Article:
“I think you need continued injections of stem cells to reap the full benefit. It’s really just having an epidural injecting your own stem cells, but they are trying to see if it works in a drip form into the arm too. Side effects-headache.”

Mark added: “Just a few points:

“1. I believe that there will be a cure. If you don’t then that is your prerogative

“2. They use your own stem cells not from a donor.

“3. The trial uses spinal and intravenous injections. It is double blind, so it might be the IV that I had was a placebo.

“4. I have not had any physio at all. My trips to Israel were very short.

“5. Time for results. Clearly this is a long-term project but the MRI show signs of decrease in demyelination.”

I admire Mark’s determination to beat MS, I hope he wins.

Like Mark, I long for a cure but am not at all confident that one is around the corner. I will be ecstatic if I am proved wrong.

 

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Affiliate disclaimer: This affiliate disclosure details the affiliate relationships of MS, Health & Disability at 50shadesofsun.com with other companies and products. Read more.

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50shadesofsun.com is the personal website of Ian Franks, a freelance medical writer and editor for various health information sites. He enjoyed a successful career as a journalist, from reporter to editor in the print media. He gained a Journalist of the Year award in his native UK. Ian received a diagnosis of MS in 2002 and now lives in the south of Spain. He uses a wheelchair and advocates on mobility and accessibility issues.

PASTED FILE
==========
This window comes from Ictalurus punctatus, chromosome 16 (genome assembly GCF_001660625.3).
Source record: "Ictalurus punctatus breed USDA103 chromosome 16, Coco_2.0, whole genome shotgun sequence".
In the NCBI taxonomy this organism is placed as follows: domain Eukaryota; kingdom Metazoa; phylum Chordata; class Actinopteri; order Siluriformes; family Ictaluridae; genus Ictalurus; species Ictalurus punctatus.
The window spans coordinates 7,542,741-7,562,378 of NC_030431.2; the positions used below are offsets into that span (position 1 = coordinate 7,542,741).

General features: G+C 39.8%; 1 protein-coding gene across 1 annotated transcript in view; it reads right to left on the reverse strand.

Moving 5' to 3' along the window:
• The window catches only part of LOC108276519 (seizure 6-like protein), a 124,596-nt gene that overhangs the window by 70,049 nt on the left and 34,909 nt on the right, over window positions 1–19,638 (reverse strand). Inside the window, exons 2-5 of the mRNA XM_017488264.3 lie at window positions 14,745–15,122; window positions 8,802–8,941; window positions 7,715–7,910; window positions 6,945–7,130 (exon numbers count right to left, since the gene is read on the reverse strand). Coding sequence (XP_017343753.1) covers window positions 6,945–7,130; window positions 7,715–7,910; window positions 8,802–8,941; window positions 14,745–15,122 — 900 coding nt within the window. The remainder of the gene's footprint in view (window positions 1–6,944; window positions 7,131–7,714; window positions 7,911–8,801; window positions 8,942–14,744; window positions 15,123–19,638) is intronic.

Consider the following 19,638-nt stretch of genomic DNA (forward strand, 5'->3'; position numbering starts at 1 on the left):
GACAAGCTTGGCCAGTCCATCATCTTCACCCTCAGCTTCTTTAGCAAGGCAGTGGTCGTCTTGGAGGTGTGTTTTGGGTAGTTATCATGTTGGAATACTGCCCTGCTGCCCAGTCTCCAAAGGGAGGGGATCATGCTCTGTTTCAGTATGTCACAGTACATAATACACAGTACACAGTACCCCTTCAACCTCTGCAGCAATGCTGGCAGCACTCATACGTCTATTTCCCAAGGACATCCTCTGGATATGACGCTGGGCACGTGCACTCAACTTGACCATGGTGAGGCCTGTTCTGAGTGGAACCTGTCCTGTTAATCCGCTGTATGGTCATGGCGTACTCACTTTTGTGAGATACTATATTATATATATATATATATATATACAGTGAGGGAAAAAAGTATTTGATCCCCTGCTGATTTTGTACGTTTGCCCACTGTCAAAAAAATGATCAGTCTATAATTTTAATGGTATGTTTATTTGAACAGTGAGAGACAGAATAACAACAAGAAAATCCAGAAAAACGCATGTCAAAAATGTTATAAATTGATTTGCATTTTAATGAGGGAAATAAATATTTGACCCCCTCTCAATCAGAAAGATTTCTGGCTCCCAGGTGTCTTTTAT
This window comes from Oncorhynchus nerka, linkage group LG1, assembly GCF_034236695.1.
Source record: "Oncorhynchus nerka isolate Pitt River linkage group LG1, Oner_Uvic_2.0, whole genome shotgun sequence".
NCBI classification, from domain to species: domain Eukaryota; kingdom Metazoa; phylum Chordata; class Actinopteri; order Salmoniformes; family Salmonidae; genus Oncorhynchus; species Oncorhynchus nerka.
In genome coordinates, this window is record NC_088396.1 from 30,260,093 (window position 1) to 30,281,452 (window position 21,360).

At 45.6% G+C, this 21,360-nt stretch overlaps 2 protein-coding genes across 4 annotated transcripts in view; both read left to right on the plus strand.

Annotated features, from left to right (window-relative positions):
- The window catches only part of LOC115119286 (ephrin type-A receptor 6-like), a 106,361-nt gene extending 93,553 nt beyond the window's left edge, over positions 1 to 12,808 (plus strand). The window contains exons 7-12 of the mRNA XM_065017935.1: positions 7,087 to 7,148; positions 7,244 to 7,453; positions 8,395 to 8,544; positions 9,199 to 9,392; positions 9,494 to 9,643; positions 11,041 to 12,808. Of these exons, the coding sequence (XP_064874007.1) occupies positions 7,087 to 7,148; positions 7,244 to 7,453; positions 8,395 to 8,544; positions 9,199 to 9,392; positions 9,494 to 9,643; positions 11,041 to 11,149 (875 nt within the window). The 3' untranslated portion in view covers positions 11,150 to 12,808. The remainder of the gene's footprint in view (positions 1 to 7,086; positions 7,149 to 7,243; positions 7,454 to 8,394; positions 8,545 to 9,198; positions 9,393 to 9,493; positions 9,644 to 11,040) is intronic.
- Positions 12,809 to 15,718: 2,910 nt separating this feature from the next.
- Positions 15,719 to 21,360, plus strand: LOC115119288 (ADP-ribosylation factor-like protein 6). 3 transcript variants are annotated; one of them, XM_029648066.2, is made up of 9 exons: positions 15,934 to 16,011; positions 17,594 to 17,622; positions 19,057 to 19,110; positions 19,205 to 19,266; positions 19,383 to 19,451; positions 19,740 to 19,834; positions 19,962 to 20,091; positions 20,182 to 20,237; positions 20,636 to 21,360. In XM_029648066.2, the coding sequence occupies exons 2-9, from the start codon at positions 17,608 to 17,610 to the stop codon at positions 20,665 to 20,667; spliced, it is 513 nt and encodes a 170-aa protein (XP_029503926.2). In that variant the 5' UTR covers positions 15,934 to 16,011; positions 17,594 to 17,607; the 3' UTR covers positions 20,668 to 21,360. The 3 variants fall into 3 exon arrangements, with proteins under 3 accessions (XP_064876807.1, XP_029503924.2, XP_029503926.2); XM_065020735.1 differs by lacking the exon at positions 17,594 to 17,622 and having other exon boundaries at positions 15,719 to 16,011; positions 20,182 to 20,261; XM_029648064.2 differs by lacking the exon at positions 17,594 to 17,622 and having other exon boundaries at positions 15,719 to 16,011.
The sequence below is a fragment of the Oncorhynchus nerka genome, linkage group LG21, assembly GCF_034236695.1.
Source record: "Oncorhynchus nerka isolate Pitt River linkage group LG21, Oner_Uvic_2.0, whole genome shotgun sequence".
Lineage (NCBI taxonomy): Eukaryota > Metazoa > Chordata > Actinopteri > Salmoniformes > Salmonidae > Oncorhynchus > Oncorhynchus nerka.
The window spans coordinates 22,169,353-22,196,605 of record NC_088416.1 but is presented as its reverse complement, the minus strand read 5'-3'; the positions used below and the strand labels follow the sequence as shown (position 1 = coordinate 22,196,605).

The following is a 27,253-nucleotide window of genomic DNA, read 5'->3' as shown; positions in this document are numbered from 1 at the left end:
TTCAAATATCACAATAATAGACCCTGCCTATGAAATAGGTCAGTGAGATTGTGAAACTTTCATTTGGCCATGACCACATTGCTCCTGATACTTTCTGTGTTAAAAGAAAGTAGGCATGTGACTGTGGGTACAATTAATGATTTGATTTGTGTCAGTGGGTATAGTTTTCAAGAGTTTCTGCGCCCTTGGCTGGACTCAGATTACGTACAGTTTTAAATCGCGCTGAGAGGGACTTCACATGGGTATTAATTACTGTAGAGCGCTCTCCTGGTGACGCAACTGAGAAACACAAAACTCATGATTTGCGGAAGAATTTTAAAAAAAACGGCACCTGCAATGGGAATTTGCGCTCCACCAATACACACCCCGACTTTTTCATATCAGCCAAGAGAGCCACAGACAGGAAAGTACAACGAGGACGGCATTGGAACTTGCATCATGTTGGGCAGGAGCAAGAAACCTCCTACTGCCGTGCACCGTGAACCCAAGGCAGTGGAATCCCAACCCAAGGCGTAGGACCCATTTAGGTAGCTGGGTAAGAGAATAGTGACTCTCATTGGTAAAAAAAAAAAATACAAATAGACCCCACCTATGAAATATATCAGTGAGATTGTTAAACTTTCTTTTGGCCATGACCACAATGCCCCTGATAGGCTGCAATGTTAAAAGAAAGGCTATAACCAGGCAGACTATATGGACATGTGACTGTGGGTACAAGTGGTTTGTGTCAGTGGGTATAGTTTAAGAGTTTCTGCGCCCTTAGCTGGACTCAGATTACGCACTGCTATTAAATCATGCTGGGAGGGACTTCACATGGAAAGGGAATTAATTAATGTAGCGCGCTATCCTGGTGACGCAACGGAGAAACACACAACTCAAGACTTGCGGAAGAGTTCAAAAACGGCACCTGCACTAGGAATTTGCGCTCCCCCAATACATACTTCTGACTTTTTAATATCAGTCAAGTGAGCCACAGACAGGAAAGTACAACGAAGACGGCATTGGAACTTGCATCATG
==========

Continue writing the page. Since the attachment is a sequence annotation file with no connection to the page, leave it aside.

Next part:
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Nearly 1 million Americans have MS, not 400,000 as previously thought – NMSS Study

A new National MS Society (NMSS) prevalence study estimates that nearly 1 million people have multiple sclerosis in the USA. And that’s more than twice as many as previously thought.

The new estimate is that 947,000 people have MS, compared with the long-accepted figure of 400,000.

Study results were published as “The Prevalence of Multiple Sclerosis in the United States: A Population-Based Healthcare Database Approach”. The poster was unveiled at the recent Joint ECTRIMS-ACTRIMS Meeting in Paris.

The findings are currently tentative, pending completion of a peer review and the prevalence study’s publication in a scientific journal. This could happen as early as next year.

prevalence study

Dr Nicholas LaRocca.

NMSS vice president of healthcare delivery and policy research, Dr Nicholas G LaRocca. has headed the MS Prevalence Initiative since its launch in 2014.

Speaking with Multiple Sclerosis News Today (MSNT), LaRocca said the findings were “definitely not what we expected.”

He told MSNT that the dramatic jump seen in the prevalence study has more to do with methodology than an actual rise in the number of MS cases — though he doesn’t discount that possibility.

“In the past, prevalence was looked at as the number of people diagnosed with a given disorder at a particular point in time. But people with a given condition don’t necessarily have the sort of contact with the healthcare system that would appear to generate a valid diagnostic report.

Prevalence study needs to look at several years